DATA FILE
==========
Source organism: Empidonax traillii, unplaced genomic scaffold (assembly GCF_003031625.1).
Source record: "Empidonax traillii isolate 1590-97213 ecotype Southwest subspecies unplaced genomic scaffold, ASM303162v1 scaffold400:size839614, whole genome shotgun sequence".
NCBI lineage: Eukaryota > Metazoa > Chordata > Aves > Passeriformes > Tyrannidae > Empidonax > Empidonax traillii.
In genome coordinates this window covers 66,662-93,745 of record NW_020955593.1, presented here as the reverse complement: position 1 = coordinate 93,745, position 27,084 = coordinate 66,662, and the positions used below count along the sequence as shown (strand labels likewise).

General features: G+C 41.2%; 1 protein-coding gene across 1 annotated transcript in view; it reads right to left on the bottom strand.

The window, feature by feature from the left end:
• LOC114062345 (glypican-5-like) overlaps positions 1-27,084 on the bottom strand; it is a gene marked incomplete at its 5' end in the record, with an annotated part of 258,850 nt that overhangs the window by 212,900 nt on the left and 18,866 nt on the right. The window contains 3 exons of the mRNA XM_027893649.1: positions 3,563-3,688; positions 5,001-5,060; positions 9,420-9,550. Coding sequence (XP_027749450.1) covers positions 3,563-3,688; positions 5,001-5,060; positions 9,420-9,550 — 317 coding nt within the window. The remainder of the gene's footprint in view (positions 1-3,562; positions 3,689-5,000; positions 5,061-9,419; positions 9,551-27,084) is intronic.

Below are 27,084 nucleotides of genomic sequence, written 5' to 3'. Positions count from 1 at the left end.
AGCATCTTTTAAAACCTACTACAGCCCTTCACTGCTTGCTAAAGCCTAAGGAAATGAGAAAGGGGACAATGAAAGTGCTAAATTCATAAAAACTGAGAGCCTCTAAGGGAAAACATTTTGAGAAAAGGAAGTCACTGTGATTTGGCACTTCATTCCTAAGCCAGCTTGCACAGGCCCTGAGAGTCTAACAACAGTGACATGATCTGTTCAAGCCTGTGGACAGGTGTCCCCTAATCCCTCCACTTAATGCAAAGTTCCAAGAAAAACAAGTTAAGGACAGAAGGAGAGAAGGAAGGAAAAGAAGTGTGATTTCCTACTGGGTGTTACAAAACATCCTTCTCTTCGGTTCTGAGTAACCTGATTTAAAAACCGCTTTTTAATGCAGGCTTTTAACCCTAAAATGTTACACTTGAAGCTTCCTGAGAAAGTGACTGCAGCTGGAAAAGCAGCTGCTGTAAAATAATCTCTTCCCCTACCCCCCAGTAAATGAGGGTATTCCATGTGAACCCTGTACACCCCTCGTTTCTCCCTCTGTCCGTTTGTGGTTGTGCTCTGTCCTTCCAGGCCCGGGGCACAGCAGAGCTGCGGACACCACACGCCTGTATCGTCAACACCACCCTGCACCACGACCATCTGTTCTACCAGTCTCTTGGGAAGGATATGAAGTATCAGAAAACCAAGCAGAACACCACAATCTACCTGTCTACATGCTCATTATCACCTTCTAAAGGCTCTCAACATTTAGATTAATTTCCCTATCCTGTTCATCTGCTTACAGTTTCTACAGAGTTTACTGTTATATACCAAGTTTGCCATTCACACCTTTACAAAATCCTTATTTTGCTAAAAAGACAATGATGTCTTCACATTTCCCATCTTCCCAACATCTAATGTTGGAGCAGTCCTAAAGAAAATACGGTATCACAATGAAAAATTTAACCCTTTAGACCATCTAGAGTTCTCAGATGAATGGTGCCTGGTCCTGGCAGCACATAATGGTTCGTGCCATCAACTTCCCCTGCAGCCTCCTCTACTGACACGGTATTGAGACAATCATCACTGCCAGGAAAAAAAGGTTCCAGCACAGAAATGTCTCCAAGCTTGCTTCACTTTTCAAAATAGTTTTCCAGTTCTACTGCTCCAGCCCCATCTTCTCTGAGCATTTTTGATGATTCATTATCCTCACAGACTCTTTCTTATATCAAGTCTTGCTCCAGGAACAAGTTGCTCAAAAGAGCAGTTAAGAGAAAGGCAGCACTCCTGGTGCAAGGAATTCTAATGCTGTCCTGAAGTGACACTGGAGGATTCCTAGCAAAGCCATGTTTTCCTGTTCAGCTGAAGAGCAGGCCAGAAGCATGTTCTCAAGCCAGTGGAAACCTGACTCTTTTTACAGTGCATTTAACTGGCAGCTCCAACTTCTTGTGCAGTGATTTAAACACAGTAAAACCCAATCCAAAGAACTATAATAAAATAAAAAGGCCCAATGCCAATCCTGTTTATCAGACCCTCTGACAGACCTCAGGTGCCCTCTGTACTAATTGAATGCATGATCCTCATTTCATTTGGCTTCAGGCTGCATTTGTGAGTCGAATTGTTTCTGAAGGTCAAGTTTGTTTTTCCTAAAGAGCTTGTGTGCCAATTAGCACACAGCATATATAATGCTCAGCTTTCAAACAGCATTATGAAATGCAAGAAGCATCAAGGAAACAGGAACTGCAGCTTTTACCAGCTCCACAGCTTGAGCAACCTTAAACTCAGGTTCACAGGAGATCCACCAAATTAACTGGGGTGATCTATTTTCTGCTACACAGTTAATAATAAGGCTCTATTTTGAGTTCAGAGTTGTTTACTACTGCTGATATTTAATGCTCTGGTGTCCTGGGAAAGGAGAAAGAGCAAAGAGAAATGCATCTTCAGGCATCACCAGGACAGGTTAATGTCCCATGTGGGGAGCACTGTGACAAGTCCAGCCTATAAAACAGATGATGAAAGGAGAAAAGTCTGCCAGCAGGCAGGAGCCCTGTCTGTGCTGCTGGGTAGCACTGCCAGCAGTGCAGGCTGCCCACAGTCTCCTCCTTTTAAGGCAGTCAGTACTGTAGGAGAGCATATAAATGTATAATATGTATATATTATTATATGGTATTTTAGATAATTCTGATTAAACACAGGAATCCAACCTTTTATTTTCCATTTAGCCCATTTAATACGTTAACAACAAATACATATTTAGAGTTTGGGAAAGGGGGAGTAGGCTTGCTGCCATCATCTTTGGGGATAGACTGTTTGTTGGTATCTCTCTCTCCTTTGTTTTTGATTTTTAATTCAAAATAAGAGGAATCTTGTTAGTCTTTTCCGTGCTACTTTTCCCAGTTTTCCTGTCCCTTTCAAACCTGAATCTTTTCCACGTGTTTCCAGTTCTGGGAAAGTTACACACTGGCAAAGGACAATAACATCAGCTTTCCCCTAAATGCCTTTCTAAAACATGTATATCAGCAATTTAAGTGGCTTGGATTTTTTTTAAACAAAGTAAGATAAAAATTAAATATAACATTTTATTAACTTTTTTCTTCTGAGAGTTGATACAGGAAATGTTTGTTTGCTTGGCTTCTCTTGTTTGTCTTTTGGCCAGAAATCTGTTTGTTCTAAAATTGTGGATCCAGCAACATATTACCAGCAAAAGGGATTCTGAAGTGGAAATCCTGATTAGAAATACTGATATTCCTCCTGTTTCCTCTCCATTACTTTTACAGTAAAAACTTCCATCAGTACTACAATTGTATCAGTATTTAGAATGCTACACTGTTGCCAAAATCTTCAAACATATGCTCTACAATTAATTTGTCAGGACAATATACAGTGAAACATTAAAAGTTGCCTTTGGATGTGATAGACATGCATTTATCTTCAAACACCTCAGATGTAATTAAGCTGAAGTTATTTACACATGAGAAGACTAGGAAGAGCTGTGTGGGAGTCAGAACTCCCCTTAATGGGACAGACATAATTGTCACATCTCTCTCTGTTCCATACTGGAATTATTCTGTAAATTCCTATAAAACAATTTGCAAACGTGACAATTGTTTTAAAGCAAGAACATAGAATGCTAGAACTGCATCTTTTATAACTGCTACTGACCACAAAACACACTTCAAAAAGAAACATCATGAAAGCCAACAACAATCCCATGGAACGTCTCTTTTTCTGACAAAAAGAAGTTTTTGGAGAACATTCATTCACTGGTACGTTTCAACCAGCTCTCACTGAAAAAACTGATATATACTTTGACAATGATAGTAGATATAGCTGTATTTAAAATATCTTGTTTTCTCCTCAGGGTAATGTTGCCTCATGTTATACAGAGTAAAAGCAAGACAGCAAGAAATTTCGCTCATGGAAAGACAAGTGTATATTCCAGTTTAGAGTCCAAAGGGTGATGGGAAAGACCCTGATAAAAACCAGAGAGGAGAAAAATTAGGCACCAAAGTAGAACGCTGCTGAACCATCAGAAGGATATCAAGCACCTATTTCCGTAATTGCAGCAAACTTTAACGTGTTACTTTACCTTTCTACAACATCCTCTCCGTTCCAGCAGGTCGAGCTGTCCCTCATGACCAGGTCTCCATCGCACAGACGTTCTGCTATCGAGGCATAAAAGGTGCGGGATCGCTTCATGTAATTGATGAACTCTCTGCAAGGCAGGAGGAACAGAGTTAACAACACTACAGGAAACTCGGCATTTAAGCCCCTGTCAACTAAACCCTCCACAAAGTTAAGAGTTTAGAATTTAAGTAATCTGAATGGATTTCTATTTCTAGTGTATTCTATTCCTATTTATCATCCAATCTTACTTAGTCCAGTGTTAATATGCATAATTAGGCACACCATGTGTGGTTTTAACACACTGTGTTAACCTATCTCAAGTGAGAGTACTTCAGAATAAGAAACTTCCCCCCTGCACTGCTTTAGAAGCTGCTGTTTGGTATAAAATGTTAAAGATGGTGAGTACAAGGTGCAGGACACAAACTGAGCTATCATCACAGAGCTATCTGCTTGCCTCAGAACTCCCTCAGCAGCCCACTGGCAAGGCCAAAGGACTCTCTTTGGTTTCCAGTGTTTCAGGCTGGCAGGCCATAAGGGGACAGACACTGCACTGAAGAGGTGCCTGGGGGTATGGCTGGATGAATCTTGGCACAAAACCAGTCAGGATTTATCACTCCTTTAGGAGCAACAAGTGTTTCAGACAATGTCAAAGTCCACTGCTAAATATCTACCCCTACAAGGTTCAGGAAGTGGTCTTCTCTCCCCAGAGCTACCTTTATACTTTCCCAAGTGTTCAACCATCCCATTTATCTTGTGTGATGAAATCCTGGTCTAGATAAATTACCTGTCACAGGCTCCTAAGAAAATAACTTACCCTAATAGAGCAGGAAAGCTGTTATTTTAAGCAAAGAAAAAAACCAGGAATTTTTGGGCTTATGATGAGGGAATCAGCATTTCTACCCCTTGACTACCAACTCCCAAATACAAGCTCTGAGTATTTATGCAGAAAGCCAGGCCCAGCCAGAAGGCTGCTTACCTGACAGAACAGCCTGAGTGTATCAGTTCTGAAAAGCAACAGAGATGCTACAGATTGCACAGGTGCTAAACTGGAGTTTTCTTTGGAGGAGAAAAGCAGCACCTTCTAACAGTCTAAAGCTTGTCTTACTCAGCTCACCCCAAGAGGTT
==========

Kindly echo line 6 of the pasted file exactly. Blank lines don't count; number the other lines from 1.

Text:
The window, feature by feature from the left end: